Restaurant News & Reviews

New ramen house to replace midtown’s Izakaya Daikoku

Gekikara Ramen is among the types of ramen expected to be served at Sai Wong’s new restaura,nt Raijin Ramen House, set to open in July at 1901 S St.
Gekikara Ramen is among the types of ramen expected to be served at Sai Wong’s new restaura,nt Raijin Ramen House, set to open in July at 1901 S St.

A new ramen restaurant is set to open within shouting distance of Sacramento’s popular Ryujin Ramen House, located near the intersection of 19th and S streets.

Called Raijin Ramen House and expected to open in July, it will replace the now-closed Izakaya Daikoku at 1901 S Street.

Restaurateur Sai Wong, who ran Izakaya Daikoku, owns both Ryujin and Raijin. He said the new place is “going to be a different style (of ramen). More spicy. More fire.”

While the ramen-house names may sound similar, they have different meanings in Japanese mythology. Ryüjin is a dragon god of the sea; Raijin is the god of lightning, thunder and storms.

“I love ramen,” said Wong, who opened his first restaurant on Broadway in 1993. Over the years, his restaurants – which have included Edokko, New Edokko and Akebono – have gravitated more toward sushi, a Sacramento favorite. But ramen has taken off, Wong said. Lines of people waiting for tables are a common sight at Ryujin.

Wong said he was once such a fan of ramen that a Japanese newspaper once wrote about him eating 400 bowls in a year. He can’t eat like that anymore, he said, but he’s always looking for menu ideas when he travels to San Francisco, Los Angeles or Japan. His iPhone is filled with photo after photo of different ramens.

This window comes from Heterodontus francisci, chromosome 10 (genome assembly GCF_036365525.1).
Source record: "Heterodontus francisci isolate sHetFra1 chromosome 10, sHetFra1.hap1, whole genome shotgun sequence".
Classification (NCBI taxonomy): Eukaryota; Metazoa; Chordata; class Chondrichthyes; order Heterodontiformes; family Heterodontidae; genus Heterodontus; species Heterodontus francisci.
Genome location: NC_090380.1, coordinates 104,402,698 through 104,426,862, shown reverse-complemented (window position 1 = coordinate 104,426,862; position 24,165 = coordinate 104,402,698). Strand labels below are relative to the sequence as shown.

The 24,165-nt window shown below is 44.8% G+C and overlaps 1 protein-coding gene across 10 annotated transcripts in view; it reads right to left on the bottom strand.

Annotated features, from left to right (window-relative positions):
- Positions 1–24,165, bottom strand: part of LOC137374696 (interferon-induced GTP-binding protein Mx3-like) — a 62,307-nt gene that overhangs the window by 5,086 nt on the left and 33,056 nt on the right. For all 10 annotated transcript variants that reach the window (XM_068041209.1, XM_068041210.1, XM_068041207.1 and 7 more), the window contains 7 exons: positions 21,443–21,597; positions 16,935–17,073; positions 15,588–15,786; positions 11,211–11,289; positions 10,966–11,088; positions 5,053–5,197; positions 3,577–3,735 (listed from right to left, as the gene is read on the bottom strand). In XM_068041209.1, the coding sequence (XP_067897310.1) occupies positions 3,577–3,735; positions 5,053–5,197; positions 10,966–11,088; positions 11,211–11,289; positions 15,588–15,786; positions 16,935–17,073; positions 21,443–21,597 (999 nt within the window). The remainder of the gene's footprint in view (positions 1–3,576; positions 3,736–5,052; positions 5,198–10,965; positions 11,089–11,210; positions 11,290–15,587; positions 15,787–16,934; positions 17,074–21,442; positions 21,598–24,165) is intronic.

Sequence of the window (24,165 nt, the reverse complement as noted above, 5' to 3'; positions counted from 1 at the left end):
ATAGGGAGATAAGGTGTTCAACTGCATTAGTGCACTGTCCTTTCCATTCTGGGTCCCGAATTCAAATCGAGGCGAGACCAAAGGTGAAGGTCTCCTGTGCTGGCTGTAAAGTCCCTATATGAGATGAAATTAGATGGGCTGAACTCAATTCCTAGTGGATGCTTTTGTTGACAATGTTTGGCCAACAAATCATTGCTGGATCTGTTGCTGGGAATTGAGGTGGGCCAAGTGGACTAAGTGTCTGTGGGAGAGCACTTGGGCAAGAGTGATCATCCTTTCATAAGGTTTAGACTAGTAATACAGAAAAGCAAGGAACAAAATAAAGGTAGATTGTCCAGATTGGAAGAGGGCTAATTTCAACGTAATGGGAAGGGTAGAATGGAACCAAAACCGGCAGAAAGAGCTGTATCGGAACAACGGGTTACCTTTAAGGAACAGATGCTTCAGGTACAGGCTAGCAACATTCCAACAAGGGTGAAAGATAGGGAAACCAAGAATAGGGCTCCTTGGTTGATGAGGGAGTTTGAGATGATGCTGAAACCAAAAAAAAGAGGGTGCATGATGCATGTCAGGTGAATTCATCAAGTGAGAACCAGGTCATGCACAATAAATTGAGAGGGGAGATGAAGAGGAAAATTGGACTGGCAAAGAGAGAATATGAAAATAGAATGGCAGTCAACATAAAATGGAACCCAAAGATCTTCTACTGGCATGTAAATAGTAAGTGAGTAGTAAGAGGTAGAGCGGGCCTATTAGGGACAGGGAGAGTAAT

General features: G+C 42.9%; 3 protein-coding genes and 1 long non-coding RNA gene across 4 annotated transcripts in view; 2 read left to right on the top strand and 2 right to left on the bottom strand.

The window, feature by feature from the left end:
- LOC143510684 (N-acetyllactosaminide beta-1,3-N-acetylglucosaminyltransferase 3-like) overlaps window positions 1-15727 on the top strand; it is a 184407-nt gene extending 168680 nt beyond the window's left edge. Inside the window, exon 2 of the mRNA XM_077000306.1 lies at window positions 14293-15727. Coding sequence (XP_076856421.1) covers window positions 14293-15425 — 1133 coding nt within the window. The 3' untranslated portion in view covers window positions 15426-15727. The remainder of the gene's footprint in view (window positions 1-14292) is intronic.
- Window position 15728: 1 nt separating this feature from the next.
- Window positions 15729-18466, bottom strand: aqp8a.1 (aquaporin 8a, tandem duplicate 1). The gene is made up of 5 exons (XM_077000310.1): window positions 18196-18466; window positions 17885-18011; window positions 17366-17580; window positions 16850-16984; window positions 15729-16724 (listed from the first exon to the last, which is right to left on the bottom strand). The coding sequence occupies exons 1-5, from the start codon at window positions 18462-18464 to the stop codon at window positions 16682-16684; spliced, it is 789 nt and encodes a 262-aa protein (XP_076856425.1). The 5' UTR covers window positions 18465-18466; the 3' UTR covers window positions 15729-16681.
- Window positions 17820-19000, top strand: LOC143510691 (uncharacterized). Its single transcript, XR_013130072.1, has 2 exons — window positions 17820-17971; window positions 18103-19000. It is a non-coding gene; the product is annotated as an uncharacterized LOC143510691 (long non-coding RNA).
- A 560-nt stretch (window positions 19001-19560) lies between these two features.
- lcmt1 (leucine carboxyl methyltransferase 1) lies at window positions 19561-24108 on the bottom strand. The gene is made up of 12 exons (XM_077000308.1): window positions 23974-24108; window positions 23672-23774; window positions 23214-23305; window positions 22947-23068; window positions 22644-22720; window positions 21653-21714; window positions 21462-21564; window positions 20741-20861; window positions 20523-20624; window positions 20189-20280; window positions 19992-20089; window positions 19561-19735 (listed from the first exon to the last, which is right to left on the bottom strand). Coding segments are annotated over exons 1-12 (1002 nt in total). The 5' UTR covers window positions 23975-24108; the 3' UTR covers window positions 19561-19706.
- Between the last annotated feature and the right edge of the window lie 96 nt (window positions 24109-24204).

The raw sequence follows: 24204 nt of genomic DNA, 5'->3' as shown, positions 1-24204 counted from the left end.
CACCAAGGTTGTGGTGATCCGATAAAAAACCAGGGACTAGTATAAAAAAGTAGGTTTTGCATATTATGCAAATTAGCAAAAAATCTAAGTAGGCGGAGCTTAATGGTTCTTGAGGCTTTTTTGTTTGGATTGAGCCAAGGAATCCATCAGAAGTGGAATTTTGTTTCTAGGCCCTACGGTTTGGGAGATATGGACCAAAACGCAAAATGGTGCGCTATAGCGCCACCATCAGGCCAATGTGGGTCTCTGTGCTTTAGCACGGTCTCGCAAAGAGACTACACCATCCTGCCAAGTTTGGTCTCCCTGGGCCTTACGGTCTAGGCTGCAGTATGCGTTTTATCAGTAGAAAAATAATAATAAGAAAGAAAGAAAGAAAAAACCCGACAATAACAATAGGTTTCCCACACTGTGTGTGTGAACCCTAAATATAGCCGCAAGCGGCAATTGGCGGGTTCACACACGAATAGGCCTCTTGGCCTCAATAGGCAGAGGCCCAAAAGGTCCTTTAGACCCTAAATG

“I make ramen, and I take pictures,” Wong said.

Opening less than a year ago, Wong’s Izakaya Daikoku aimed to expand Sacramentans’ view of Japanese pub food. Its expansive, 10-page menu included items such as yakitori (skewered and grilled foods) and karaage (bite-sized fried chicken). The restaurant also offered a wide array of sake.

“I tried to introduce people to this kind of food and this kind of sake,” Wong said.

Wong said the restaurant, in a space formerly occupied by Sweetwater Restaurant and Bar, was doing well, but the business model wasn’t for him. He said he worried about people overconsuming sake.

On Saturday, a sign in the restaurant’s window and a message on its answering machine said the restaurant was temporarily closed.

The new restaurant won’t exclusively serve ramen, Wong said. It also will feature okonomiyaki, a Japanese savory pancake that was a mainstay on Izakaya Daikoku’s menu.

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